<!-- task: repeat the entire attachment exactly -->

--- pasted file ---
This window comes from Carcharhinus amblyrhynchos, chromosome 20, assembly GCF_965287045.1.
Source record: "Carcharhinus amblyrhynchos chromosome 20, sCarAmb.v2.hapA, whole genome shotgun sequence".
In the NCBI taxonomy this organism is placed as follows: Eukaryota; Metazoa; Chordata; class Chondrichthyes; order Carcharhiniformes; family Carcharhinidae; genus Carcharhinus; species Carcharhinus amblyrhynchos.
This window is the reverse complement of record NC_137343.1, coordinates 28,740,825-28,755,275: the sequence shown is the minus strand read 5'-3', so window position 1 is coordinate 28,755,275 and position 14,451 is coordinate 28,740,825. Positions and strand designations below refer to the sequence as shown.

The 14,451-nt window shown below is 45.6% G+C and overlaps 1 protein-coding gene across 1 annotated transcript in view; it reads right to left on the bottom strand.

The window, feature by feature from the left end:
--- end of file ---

This window comes from Carcharhinus amblyrhynchos, chromosome 20, assembly GCF_965287045.1.
Source record: "Carcharhinus amblyrhynchos chromosome 20, sCarAmb.v2.hapA, whole genome shotgun sequence".
In the NCBI taxonomy this organism is placed as follows: Eukaryota; Metazoa; Chordata; class Chondrichthyes; order Carcharhiniformes; family Carcharhinidae; genus Carcharhinus; species Carcharhinus amblyrhynchos.
This window is the reverse complement of record NC_137343.1, coordinates 28,740,825-28,755,275: the sequence shown is the minus strand read 5'-3', so window position 1 is coordinate 28,755,275 and position 14,451 is coordinate 28,740,825. Positions and strand designations below refer to the sequence as shown.

The 14,451-nt window shown below is 45.6% G+C and overlaps 1 protein-coding gene across 1 annotated transcript in view; it reads right to left on the bottom strand.

The window, feature by feature from the left end: